After many years in the advertising industry as an award-winning graphic designer, Mona chose the freedom of artistic expression and took a BA in ceramic art, followed by an MA in visual arts at Oslo National Academy of the Arts.
She prefers to work intuitively and organically. The only frameworks are a couple of old barrels she inherited from her grandmother, and some simple plaster moulds she has made herself. Otherwise all the ceramic shaping is made by hand. This element of chance is well suited to Mona´s restless soul. And yet there is a holistic theme that binds together everything that she makes. The organic forms are interrelated, although each object is unique in shape and colour.
”Each morning when I go into my studio and open up a new pack of porcelain, I wonder what’s going to come out of it today”.
She kneads a small piece of black porcelain into the white and creates a new and unique expression. No two pieces are ever the same, each is a singular expression. In some you see the veined contours of the rocks, washed by the sea, in others black mountains furrowed by ice, or skeletal branches against a pale sky.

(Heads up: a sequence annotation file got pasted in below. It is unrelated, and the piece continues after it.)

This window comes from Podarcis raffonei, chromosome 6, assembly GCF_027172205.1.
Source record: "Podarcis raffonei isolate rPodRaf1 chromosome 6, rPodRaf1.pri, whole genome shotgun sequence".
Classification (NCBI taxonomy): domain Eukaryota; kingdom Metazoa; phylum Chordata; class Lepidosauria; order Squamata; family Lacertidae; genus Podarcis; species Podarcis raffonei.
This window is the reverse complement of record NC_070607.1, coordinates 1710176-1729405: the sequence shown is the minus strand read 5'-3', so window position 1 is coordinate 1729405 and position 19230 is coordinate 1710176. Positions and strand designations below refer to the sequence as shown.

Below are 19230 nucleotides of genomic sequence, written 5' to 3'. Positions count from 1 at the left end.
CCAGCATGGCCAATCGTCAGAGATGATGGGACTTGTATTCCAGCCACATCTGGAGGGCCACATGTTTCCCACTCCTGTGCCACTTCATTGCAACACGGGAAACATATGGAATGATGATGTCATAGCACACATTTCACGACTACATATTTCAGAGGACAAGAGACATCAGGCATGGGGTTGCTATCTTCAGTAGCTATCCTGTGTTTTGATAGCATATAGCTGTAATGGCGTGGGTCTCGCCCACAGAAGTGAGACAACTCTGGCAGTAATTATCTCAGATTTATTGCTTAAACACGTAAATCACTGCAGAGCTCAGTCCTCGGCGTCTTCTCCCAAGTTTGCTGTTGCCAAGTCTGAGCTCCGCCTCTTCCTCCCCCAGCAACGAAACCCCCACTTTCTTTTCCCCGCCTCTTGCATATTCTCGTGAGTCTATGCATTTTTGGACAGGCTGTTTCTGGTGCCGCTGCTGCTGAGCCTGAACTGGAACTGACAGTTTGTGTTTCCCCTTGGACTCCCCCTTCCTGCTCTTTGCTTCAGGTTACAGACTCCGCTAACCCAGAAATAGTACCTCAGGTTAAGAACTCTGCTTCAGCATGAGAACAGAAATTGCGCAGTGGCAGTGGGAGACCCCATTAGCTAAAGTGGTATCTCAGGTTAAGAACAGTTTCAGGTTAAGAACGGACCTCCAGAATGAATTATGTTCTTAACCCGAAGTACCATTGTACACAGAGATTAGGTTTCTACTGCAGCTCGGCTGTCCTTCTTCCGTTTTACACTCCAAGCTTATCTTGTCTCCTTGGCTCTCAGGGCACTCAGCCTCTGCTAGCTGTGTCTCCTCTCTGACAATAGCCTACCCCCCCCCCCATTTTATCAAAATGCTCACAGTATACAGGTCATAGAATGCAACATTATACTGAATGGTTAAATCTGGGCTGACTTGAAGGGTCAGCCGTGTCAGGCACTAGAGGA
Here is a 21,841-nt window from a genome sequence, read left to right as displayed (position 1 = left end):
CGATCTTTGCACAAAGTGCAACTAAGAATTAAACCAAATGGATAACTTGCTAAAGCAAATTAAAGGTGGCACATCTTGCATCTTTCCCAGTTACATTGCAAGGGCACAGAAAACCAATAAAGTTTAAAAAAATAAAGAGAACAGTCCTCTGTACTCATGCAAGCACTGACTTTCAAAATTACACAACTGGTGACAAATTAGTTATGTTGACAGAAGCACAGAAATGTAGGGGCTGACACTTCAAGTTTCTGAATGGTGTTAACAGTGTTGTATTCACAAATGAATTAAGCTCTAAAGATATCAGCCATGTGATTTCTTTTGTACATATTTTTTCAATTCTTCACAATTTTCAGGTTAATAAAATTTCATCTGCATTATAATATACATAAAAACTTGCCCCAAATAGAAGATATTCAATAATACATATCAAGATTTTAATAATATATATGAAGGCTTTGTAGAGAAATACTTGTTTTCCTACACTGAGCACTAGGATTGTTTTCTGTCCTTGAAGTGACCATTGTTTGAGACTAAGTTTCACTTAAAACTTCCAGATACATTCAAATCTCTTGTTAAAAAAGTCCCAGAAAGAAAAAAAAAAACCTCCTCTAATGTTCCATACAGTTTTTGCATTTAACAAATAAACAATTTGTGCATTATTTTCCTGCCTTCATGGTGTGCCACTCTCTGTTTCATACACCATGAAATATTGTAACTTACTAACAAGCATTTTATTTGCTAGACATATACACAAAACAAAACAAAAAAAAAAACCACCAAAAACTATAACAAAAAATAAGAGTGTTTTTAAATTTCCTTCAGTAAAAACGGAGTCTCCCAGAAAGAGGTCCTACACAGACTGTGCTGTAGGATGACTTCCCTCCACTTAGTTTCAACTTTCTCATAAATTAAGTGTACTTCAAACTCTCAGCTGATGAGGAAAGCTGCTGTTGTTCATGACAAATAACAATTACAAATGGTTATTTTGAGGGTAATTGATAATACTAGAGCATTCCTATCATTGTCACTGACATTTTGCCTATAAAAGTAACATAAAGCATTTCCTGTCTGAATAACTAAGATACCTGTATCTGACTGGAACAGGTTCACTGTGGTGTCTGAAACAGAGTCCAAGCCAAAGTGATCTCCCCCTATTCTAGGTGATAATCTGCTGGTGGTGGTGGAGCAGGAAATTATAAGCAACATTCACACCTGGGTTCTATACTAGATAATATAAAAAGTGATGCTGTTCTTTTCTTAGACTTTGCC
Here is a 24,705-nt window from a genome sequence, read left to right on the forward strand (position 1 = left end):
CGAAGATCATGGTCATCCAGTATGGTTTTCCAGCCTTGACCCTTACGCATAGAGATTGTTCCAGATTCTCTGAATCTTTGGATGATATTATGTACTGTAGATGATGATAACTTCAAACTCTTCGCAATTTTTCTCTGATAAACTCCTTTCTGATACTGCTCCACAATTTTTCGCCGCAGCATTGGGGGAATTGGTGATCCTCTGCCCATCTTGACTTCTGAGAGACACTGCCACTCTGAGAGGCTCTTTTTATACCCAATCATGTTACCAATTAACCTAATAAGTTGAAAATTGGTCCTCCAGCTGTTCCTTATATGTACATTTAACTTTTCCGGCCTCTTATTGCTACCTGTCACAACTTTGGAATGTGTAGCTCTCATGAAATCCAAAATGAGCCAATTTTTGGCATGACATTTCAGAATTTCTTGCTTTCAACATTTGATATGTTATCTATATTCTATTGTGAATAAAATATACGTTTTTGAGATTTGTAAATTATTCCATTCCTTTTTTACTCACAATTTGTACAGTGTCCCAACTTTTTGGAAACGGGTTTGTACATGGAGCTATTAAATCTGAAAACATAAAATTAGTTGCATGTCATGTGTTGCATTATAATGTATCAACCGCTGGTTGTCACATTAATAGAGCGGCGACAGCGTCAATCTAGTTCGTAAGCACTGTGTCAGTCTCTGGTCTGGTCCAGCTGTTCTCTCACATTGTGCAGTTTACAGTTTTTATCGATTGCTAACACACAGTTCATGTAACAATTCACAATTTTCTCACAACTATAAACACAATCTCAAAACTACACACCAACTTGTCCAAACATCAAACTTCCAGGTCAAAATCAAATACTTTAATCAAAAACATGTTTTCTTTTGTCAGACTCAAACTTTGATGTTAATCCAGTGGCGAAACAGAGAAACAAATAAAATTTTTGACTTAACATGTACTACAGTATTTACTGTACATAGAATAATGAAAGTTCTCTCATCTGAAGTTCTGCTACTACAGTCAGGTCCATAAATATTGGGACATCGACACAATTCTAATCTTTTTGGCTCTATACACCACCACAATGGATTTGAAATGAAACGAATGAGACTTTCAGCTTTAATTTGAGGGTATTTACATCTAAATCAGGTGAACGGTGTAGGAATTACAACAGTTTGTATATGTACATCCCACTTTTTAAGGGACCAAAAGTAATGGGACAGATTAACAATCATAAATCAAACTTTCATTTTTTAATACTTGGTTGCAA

” I try to bring my experience of nature to the porcelain. I am interested in tactility, and of honouring nature in all its hues. But I leave much to chance. I work with natural materials, and it is the porcelain´s DNA that determines the final outcome”.
”Almost everything I make, is made in porcelain. For me its a kind of white gold. It is distinctive and challenging to work with, and I adore it. Porcelain is something quite different from clay. It has a plasticity and an elasticity that is totally different. For better or worse. It cracks really easily, which can be infuriating when you´ve put a lot of time into a piece”
When Mona adds squid ink into the porcelain, she creates something completely different.
”Here on Antiparos I have a neighbour who is a fisherman called Manolis. He catches squid, and he lets me watch whilst he “milks” the ink into my thermos”, laughs Mona.
From the ceramic oven, she fetches a white porcelain dish. It still retains the heat, but is porous and will start to patinate. Mona opens the thermos and covers the entire dish with black ink. If you listen closely, you can hear the sound of the glaze cracking. When she wipes the ink again, the black dye has left a complex network of thin veins in the porcelain.
”Nature and chance influences the outcome whether I work here or there”, says Mona.
”I’ve tried to create other things, but I always return to working with porcelain”.
Mona has found her aesthetic in a muted natural color palette of white, gray, brown and black.
Text Pia Strømstad / Tranlation Russell Lack